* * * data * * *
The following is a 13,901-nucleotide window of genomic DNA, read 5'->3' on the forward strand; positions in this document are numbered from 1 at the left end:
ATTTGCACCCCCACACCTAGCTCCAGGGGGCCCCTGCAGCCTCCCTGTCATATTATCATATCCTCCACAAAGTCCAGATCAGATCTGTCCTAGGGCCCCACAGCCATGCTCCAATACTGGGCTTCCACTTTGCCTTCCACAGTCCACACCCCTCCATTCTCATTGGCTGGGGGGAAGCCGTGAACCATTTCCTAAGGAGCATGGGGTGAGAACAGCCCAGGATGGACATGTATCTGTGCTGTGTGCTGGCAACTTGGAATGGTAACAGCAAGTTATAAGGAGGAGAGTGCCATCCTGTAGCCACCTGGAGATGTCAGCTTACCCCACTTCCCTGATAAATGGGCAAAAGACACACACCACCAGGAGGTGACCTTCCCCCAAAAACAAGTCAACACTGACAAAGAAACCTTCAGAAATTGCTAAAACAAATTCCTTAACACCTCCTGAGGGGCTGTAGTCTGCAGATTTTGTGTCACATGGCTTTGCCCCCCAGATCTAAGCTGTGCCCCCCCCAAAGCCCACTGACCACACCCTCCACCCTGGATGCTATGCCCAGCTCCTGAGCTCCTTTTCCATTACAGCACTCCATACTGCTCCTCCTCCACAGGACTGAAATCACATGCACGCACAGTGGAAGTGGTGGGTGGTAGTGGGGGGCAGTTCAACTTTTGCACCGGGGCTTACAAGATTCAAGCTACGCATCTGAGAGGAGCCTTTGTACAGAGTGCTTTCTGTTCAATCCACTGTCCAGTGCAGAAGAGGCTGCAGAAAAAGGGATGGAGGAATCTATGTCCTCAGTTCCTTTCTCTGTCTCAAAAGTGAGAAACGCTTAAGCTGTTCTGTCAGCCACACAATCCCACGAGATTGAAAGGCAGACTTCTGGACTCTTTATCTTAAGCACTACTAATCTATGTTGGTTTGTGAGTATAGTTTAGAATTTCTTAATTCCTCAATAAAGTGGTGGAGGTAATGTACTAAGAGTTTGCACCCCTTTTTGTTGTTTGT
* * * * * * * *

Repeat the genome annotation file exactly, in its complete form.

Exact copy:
The following is a 13,901-nucleotide window of genomic DNA, read 5'->3' on the forward strand; positions in this document are numbered from 1 at the left end:
ATTTGCACCCCCACACCTAGCTCCAGGGGGCCCCTGCAGCCTCCCTGTCATATTATCATATCCTCCACAAAGTCCAGATCAGATCTGTCCTAGGGCCCCACAGCCATGCTCCAATACTGGGCTTCCACTTTGCCTTCCACAGTCCACACCCCTCCATTCTCATTGGCTGGGGGGAAGCCGTGAACCATTTCCTAAGGAGCATGGGGTGAGAACAGCCCAGGATGGACATGTATCTGTGCTGTGTGCTGGCAACTTGGAATGGTAACAGCAAGTTATAAGGAGGAGAGTGCCATCCTGTAGCCACCTGGAGATGTCAGCTTACCCCACTTCCCTGATAAATGGGCAAAAGACACACACCACCAGGAGGTGACCTTCCCCCAAAAACAAGTCAACACTGACAAAGAAACCTTCAGAAATTGCTAAAACAAATTCCTTAACACCTCCTGAGGGGCTGTAGTCTGCAGATTTTGTGTCACATGGCTTTGCCCCCCAGATCTAAGCTGTGCCCCCCCCAAAGCCCACTGACCACACCCTCCACCCTGGATGCTATGCCCAGCTCCTGAGCTCCTTTTCCATTACAGCACTCCATACTGCTCCTCCTCCACAGGACTGAAATCACATGCACGCACAGTGGAAGTGGTGGGTGGTAGTGGGGGGCAGTTCAACTTTTGCACCGGGGCTTACAAGATTCAAGCTACGCATCTGAGAGGAGCCTTTGTACAGAGTGCTTTCTGTTCAATCCACTGTCCAGTGCAGAAGAGGCTGCAGAAAAAGGGATGGAGGAATCTATGTCCTCAGTTCCTTTCTCTGTCTCAAAAGTGAGAAACGCTTAAGCTGTTCTGTCAGCCACACAATCCCACGAGATTGAAAGGCAGACTTCTGGACTCTTTATCTTAAGCACTACTAATCTATGTTGGTTTGTGAGTATAGTTTAGAATTTCTTAATTCCTCAATAAAGTGGTGGAGGTAATGTACTAAGAGTTTGCACCCCTTTTTGTTGTTTGT